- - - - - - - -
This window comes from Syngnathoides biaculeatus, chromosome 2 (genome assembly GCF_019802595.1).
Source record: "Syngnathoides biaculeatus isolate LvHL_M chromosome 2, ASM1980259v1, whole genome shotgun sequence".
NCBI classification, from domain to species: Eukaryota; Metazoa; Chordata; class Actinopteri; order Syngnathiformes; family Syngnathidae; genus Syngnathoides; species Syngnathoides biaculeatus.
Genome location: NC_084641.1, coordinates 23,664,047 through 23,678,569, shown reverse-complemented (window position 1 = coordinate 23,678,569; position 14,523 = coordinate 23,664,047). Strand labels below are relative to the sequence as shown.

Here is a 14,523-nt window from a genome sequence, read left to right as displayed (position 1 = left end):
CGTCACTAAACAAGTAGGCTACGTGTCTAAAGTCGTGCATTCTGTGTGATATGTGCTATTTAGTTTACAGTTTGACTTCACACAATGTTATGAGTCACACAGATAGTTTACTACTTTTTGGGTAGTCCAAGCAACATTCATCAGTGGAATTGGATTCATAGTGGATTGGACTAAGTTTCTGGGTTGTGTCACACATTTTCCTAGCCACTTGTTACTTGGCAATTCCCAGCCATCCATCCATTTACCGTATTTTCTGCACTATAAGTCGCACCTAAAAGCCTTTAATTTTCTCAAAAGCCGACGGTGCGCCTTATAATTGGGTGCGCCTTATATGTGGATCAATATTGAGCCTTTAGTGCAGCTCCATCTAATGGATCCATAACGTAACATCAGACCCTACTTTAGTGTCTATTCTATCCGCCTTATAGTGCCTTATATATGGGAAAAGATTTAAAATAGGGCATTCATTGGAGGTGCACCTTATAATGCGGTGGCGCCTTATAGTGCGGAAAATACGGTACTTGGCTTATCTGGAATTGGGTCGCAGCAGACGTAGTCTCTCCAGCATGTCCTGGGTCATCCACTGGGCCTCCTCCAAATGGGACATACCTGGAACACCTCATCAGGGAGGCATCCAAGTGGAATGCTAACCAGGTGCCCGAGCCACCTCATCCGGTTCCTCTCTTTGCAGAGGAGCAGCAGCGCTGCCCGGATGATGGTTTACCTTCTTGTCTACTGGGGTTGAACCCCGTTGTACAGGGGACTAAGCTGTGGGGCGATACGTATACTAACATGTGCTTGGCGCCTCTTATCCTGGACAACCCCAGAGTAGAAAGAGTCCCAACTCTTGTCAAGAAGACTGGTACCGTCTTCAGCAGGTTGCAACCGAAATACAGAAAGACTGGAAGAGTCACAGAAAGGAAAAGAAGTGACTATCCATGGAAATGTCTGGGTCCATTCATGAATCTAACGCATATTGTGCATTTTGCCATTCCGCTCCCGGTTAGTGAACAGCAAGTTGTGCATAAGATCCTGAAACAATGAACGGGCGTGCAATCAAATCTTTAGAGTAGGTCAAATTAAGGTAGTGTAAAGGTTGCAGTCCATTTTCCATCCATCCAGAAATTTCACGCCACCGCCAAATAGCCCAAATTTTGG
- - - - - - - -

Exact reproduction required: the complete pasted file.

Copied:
This window comes from Syngnathoides biaculeatus, chromosome 2 (genome assembly GCF_019802595.1).
Source record: "Syngnathoides biaculeatus isolate LvHL_M chromosome 2, ASM1980259v1, whole genome shotgun sequence".
NCBI classification, from domain to species: Eukaryota; Metazoa; Chordata; class Actinopteri; order Syngnathiformes; family Syngnathidae; genus Syngnathoides; species Syngnathoides biaculeatus.
Genome location: NC_084641.1, coordinates 23,664,047 through 23,678,569, shown reverse-complemented (window position 1 = coordinate 23,678,569; position 14,523 = coordinate 23,664,047). Strand labels below are relative to the sequence as shown.

Here is a 14,523-nt window from a genome sequence, read left to right as displayed (position 1 = left end):
CGTCACTAAACAAGTAGGCTACGTGTCTAAAGTCGTGCATTCTGTGTGATATGTGCTATTTAGTTTACAGTTTGACTTCACACAATGTTATGAGTCACACAGATAGTTTACTACTTTTTGGGTAGTCCAAGCAACATTCATCAGTGGAATTGGATTCATAGTGGATTGGACTAAGTTTCTGGGTTGTGTCACACATTTTCCTAGCCACTTGTTACTTGGCAATTCCCAGCCATCCATCCATTTACCGTATTTTCTGCACTATAAGTCGCACCTAAAAGCCTTTAATTTTCTCAAAAGCCGACGGTGCGCCTTATAATTGGGTGCGCCTTATATGTGGATCAATATTGAGCCTTTAGTGCAGCTCCATCTAATGGATCCATAACGTAACATCAGACCCTACTTTAGTGTCTATTCTATCCGCCTTATAGTGCCTTATATATGGGAAAAGATTTAAAATAGGGCATTCATTGGAGGTGCACCTTATAATGCGGTGGCGCCTTATAGTGCGGAAAATACGGTACTTGGCTTATCTGGAATTGGGTCGCAGCAGACGTAGTCTCTCCAGCATGTCCTGGGTCATCCACTGGGCCTCCTCCAAATGGGACATACCTGGAACACCTCATCAGGGAGGCATCCAAGTGGAATGCTAACCAGGTGCCCGAGCCACCTCATCCGGTTCCTCTCTTTGCAGAGGAGCAGCAGCGCTGCCCGGATGATGGTTTACCTTCTTGTCTACTGGGGTTGAACCCCGTTGTACAGGGGACTAAGCTGTGGGGCGATACGTATACTAACATGTGCTTGGCGCCTCTTATCCTGGACAACCCCAGAGTAGAAAGAGTCCCAACTCTTGTCAAGAAGACTGGTACCGTCTTCAGCAGGTTGCAACCGAAATACAGAAAGACTGGAAGAGTCACAGAAAGGAAAAGAAGTGACTATCCATGGAAATGTCTGGGTCCATTCATGAATCTAACGCATATTGTGCATTTTGCCATTCCGCTCCCGGTTAGTGAACAGCAAGTTGTGCATAAGATCCTGAAACAATGAACGGGCGTGCAATCAAATCTTTAGAGTAGGTCAAATTAAGGTAGTGTAAAGGTTGCAGTCCATTTTCCATCCATCCAGAAATTTCACGCCACCGCCAAATAGCCCAAATTTTGG